There’s nothing new about these insecurities. Perhaps what’s different is that the folklore of this generation – the standard narrative in novels, films, TV shows and magazines – provides a hopeless caricature of relationships, reducing them to animalistic mating rituals: man and woman meet in a bar/restaurant/post-nuclear holocaust/alien invasion, and an hour later jump into bed together.
In my time, at university, nearly 20 years ago, those same insecurities were bubbling away in every dorm. As they leafed through their copies of FHM magazine, 3 out of 5 students in every flat were in despair, wondering what was wrong with them. Mostly they’re all now happily married or in long-term relationships. They probably look back on their naive, impatient youth with a mixture of self-loathing and tragic embarrassment.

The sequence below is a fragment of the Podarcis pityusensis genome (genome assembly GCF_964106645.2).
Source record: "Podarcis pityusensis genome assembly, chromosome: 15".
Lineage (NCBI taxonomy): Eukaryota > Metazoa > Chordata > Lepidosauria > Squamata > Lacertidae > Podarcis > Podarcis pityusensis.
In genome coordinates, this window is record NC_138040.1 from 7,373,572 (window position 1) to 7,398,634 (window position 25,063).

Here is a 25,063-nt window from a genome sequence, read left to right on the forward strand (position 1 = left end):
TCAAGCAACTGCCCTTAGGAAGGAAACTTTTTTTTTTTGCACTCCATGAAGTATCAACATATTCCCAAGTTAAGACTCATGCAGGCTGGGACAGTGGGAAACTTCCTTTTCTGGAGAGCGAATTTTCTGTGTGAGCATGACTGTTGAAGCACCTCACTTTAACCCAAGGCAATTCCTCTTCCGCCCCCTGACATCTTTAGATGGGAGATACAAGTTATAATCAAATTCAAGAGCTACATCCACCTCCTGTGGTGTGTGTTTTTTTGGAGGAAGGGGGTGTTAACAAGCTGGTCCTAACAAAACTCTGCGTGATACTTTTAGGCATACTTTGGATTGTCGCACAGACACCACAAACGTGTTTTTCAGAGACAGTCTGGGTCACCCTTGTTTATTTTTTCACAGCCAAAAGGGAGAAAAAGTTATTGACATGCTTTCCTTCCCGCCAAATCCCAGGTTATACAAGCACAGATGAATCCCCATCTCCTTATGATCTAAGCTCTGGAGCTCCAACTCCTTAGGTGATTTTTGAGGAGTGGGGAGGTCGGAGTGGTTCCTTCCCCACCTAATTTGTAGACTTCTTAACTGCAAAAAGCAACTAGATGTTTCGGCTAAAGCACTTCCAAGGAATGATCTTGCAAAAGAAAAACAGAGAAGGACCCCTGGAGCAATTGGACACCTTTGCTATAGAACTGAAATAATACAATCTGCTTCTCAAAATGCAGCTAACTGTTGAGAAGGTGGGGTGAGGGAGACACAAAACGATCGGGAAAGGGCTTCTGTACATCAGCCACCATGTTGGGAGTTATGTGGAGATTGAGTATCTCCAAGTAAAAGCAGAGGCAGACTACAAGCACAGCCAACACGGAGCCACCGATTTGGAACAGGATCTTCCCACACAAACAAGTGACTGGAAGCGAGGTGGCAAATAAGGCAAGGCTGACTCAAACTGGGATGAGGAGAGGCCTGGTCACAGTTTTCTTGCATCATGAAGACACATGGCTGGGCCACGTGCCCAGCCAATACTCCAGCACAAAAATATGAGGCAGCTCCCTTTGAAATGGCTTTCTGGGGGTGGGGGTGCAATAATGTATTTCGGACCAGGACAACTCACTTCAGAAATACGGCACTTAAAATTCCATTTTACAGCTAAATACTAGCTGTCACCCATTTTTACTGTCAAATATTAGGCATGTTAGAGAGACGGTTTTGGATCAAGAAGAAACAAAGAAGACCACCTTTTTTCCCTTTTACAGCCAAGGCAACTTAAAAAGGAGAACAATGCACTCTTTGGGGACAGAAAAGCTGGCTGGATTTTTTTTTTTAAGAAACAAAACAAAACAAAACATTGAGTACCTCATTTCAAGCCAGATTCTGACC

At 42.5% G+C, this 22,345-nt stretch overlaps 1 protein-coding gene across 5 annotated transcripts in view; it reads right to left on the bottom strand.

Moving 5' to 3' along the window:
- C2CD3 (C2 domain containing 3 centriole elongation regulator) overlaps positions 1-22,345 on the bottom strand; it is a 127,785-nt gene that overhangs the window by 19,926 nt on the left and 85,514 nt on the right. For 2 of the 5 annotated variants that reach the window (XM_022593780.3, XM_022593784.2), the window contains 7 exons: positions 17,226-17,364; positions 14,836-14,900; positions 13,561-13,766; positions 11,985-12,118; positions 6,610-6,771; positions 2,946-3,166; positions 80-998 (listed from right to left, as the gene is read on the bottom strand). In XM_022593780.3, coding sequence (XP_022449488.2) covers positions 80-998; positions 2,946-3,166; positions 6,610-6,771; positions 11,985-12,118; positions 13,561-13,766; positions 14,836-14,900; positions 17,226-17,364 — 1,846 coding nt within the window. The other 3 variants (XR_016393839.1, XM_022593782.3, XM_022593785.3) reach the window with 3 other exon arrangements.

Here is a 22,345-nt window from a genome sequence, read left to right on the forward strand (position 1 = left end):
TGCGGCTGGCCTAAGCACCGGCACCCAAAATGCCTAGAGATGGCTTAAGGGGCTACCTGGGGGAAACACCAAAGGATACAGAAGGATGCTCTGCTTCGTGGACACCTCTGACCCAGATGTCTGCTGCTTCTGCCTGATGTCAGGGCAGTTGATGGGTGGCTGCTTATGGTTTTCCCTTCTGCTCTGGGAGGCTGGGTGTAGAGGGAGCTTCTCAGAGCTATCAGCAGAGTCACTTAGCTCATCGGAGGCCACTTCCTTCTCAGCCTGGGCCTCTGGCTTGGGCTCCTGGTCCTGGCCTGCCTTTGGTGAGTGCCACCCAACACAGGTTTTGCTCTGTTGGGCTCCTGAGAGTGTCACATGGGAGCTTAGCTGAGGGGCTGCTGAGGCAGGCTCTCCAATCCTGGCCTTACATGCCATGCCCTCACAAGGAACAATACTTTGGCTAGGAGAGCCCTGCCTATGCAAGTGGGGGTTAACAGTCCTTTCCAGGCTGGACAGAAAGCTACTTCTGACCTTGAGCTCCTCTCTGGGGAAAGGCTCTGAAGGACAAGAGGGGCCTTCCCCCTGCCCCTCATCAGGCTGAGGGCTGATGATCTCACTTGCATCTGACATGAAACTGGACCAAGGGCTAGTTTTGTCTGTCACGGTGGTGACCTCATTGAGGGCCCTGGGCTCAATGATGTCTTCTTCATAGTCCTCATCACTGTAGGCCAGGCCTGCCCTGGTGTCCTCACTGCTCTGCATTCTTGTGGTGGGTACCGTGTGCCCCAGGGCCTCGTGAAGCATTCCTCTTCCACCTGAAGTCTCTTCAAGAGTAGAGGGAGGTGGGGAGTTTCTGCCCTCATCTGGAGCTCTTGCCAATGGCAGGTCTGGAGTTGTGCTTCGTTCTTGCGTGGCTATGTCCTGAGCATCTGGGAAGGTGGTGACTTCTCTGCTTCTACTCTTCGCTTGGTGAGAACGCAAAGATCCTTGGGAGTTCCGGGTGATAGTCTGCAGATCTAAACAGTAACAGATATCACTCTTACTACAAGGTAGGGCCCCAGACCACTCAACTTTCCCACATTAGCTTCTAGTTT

But here, in the Muslim community, we have our own set of insecurities, or uncertainties, in the simplest of human relationships, such as a greeting on the street or a conversation on a public forum. When does a lowered gaze become I’m ignoring your existence? When does a greeting of salam become a huge faux pas? I admit that after 18 years navigating the Muslim Community, I’m largely none the wiser.